As Grocery Shopping Evolves, Supermarkets Partner with Meal Kit Services

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Meal kit delivery services have changed the grocery game, and brick-and-mortar supermarkets are taking notice.

At least one-third of U.S. adults have used a meal kit delivery service, with industry revenue estimated to top $10 billion by 2020. But gains in the meal kit delivery industry pose a challenge for traditional grocers. People aren’t consuming more food now that meal kit delivery services have arrived—they’re just shopping for it in a different way, and that has some grocers worried about the future of their industry.

HelloFresh’s recent announcement that it will sell meal kits in Giant Food and Stop & Shop grocery stores is just one in a string of high-profile collaborations between supermarket chains and meal kit services.

In May, Blue Apron announced that it would start selling meal kits at Costco locations, and Kroger confirmed that it was acquiring the meal kit service Home Chef in a bid to capitalize on the craze. Albertsons will roll out Plated meal kits at its stores by the end of the year. And Walmart, the retail behemoth with more than 11,000 stores worldwide, revealed that it will soon sell its own meal kits in more than 2,000 store locations.

Does the trend toward collaboration between online meal kit services and offline supermarket chains mean the end is near for either group?

Howard Schneider thinks the exact opposite may be true. The vice president of loyalty strategy at Kobie Marketing says that by offering meal kit services within their stores, brick-and-mortar chains are disrupting the traditional supermarket model and giving themselves a better chance at competing with giants like Amazon.

“By offering kits in-store, the supermarket chains can retain some of the traffic and sales that would otherwise go directly to the meal kit company. Stores win by providing what their customers want,” Schneider says. “As Kevin Coupe recently pointed out in his Morning News Beat blog, supermarkets have had the components for the meal kit model; they just didn’t think of it until now.”

By partnering with, or outright acquiring, meal kit services, supermarkets are going where their customers need them to be. Although the supermarket chains didn’t think of the meal kit model first, Schneider believes they’re in a great position to compete with the disruptors.

“The key for retailers who want to succeed is to provide services that are simple and solve problems before the customer recognizes them as pain points,” Schneider says. “Offering meal kits in-store allows consumers to get the products they want when they want them and eliminates the hassle of dealing with the delivery process.”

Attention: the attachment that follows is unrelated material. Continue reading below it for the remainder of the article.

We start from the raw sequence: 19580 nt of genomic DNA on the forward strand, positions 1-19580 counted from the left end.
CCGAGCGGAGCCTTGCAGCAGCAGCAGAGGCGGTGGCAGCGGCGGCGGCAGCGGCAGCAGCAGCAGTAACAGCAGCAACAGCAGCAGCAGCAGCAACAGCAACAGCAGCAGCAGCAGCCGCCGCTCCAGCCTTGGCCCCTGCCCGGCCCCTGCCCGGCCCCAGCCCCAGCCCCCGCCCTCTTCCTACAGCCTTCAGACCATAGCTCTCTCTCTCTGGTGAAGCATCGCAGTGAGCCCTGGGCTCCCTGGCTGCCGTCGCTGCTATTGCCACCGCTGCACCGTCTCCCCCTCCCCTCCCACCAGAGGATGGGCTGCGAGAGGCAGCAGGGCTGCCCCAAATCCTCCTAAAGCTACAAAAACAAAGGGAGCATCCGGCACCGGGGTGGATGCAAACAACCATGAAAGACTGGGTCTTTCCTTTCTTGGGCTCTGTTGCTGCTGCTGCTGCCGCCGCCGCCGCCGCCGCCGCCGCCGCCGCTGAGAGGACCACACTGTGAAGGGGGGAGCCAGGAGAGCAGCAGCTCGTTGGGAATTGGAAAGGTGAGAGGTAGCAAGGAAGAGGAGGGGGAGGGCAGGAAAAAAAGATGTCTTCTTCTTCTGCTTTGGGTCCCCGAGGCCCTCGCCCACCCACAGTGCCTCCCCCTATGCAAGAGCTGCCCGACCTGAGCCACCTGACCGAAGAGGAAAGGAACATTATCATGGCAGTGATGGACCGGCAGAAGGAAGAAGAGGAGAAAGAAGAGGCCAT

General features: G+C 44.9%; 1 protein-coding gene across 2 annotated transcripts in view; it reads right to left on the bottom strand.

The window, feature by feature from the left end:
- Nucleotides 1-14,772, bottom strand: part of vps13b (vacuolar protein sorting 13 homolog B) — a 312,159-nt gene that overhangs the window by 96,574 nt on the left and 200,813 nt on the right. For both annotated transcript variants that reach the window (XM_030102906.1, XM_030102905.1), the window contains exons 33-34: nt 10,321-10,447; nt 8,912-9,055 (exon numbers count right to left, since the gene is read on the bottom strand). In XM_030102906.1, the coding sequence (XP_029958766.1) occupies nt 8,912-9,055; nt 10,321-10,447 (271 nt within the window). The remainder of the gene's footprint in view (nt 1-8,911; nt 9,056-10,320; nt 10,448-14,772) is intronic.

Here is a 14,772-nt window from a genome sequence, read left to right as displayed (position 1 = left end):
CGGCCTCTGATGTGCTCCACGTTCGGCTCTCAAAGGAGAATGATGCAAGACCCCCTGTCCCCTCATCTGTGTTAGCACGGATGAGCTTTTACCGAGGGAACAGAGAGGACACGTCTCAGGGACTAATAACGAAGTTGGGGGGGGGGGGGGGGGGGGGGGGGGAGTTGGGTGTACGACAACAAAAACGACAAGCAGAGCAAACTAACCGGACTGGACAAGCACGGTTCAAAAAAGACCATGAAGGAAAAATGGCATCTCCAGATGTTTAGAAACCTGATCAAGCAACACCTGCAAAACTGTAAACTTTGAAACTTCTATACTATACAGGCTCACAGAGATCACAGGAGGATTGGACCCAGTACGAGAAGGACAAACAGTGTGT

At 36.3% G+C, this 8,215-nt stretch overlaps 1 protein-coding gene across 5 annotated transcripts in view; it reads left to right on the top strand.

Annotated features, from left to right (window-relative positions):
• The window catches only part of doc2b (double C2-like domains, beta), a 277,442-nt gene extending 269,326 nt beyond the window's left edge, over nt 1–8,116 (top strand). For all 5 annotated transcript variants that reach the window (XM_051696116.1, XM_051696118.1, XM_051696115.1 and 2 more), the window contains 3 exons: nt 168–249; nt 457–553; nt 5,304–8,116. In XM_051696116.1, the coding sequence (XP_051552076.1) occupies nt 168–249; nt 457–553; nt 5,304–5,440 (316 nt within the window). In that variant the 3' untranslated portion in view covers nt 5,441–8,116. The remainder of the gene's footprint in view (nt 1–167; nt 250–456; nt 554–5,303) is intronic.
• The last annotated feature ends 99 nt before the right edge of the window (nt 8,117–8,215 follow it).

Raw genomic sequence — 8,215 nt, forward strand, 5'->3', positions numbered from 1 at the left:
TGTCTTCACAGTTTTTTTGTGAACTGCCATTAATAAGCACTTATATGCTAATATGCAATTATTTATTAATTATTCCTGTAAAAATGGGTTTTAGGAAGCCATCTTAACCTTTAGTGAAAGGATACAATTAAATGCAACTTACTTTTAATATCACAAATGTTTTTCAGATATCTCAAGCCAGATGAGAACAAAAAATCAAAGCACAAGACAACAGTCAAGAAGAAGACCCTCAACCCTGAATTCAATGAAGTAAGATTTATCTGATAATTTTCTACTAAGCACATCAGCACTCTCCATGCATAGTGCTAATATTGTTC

SpecPage CEO Severin Weiss believes the current trend toward health consciousness is also a factor, since bringing meal kit services in-house allows supermarkets to meet the customer demand for healthy, fresh options.

“Really, it was only a matter of time before meal delivery kits moved into traditional retail arenas,” Weiss says.

Keeping up with the preferences of shoppers and meeting those complex demands is key to keeping customers loyal in the current economy, Schneider says.

With all the potential upside for supermarkets, what’s in it for meal kit services?

Andrew Park, vice president of CX strategy at InMoment, says the partnerships between supermarket chains and meal kit services may very well be a last-ditch effort for meal kit services to remain relevant, as industry research indicates that a saturation point may have already been reached.

Despite impressive sales, data from InMoment shows that just 10% of U.S. consumers say they find meal kit delivery services “highly valuable.” Partnering with supermarket chains gives companies like HelloFresh, and others, the opportunity to reach an entirely new group of consumers—a necessary component to any long-term growth strategy.

“HelloFresh would be smart to engage in always-on conversations with their customers as it expands into the grocery sector,” Park says. “By actively listening to its customers about their preferences, especially around subscriptions versus in-store pickup, HelloFresh can better gauge if its customers are seeing real value in this new option.”

Stephanie Miles is a senior editor at Street Fight.

Stephanie Miles is a journalist who covers personal finance, technology, and real estate. As Street Fight’s senior editor, she is particularly interested in how local merchants and national brands are utilizing hyperlocal technology to reach consumers. She has written for FHM, the Daily News, Working World, Gawker, Cityfile, and Recessionwire.